Not sure I’ve ever got to the end of June and had a top ten games already, but I’m guessing the jump to Xbox Series X and it’s little Game Pass feature might have something to do with it! And that’s partly why I’m doing this now, because given what’s hopefully coming for the rest of the year, I reckon it might change a bit by December, so I just wanted to give these guys some credit before they don’t deserve it!
1. Resident Evil Village (Xbox Series X)
I wasn’t fussed about next-gen until the doors of Castle Dimitrescu were swept open in that very first gameplay footage back in January, and we climbed the grandest of staircases under the grandest of chandeliers under the grandest of ceilings, and it was just the best-looking thing I’d ever seen in a game! That combined with the clear influence of Resident Evil 4 – my third favourite game ever – to have me more hyped about Resident Evil Village than even Shao-Lin’s Road on the ZX Spectrum in 1986! And it more than lived up to that hype! A beautiful time, several times and counting.
2. Cyber Shadow (Xbox One)
Back in January, on my son’s hand-me-down Xbox, I succumbed to another Game Pass subscription for this retro arcade platformer, because a second one in the house for a month was still way cheaper than getting it on Switch! Little bit Metroid and a lot Ninja Gaiden – really punishing but begrudgingly fair, controls like a dream, and the levels are really well designed with some great variety, despite a couple of overly harsh checkpoints! And it’s also the best-looking and sounding NES game you could ever dream of, oozing this oppressive atmosphere behind all that polish.
3. Ghosts ‘n Goblins Resurrection (Switch)
I’ve spent decades having the time of my life getting killed on the first two levels (but mostly the first!) of this game’s various Ghouls, Ghosts and Goblins predecessors, and I’m pleased to report that this one is no different! By far the most brutal in the series so far (although there are options for wimps and even optional mid-level checkpoints for all), and also the best looking, best sounding and, by all accounts, the most varied, though I’m unlikely to ever know about that!
4. Outriders (Xbox Series X)
Finally, I found my new Destiny! Fantastic feeling cover-shooter built around an addictive, repetitive and often joyfully mindless progressive level-up and loot loop that feels loads better if you jump in with others, though the flexible difficulty system means it works fine solo too. The magic classes mix things up, there’s various enhancement systems and all kinds of modification possible, a ridiculous amount of better weapons and armour to keep finding, and the story isn’t bad either. Looks mighty fine as well!
5. Narita Boy (Xbox Series X)
A pleasantly modern-feeling sort of metroidvania homage to the eighties that starts a bit bewildering as you’re dumped into a complex story made of complex language, but persevere a while and your back and forth will reward you with enormous environmental variety and loads of different enemies to overcome with increasingly fluid combat. And as you’re wandering and wondering at some glorious pseudo-Tron visuals and a fantastic synth-wave soundtrack, you’ll even start to work out what it’s all about too!
6. Genesis Noir (Xbox Series X)
I should hate this! Pointing, clicking and jazzing isn’t me… Unlike Howard Moon, I’m definitely not the jazzy boy! But I’m okay with some film noir, and I like some Pink Panther cartoon aesthetics, especially when they’re so painfully stylish! And this isn’t really point-and-click; it’s very tactile, and, unusually for that genre, its puzzles are mostly logical. There’s no escaping a bit of smoky jazz club in this absolutely unique anti-creation tale though, but I can forgive it that.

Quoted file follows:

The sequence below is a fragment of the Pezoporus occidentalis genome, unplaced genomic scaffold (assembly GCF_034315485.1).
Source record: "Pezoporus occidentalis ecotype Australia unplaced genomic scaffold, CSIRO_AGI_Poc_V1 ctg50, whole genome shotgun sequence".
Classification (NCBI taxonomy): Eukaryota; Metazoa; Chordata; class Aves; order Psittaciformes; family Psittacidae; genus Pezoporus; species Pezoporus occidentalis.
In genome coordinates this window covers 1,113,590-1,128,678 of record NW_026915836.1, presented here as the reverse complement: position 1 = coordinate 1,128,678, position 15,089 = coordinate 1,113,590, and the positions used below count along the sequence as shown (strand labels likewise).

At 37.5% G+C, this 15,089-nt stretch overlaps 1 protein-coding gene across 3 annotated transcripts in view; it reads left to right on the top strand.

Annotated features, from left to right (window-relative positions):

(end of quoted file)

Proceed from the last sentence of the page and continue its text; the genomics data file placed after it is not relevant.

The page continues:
7. Travel Through Time Vol. 1: Northern Lights (ZX Spectrum)
For anyone interested in ZX Spectrums, you have to check this out! It’s up there with the machine’s best racing games, whether Enduro Racer and WEC Le Mans et al from its original run, or anything like 4K Race Refuelled or Just a Gal that followed more recently. Speaking of which, it’s from the same developer as Just a Gal, but this time the ingenuity, creativity and sheer craftsmanship on display here will just blow you away even more. Just stunning!
8. Pac-Man 99 (Switch)
I really didn’t appreciate having to buy a skin when it turned out I kept getting into the top ten then dying because of a red enemy Pac-Man on the black background that I couldn’t see because no settings compensated for my very common red-black colourblindness… But it was a Xevious one, and it was cheap, and the game was free, and it’s a really, really good competitive multiplayer take on the classic core mechanics, and it’s really, really addictive, so I’m going to begrudgingly forgive it that and just say it’s great!
9. Danterrifik III (ZX Spectrum)
Yes, you read that right – another Spectrum game! This is a triumph of both minimalist design and the most brutal of old-school split-second, pixel-perfect punishing platforming. The intricate black, white and occasionally red Nazi-soiled religious imagery would look like this on any platform, and the exquisite soundtrack is as good as has ever graced the Spectrum – you might even think you’re listening to a Commodore 64 while your 99 lives are being chipped away in very rapid succession!
10. The Medium (Xbox Series X)
As the first game I played that was made for my new next-gen console, this was a disappointment! Just imagine the leap from playing Zub on ZX Spectrum to Defender of the Crown on Atari ST… Well, it was pretty much the opposite of that, and I might even say was a backwards step from something like Final Fantasy VII Remake on PS4! But as a horror walking simulator of sorts with a fantastic psychic otherworld mechanic and hard-hitting story, it really hit the spot.
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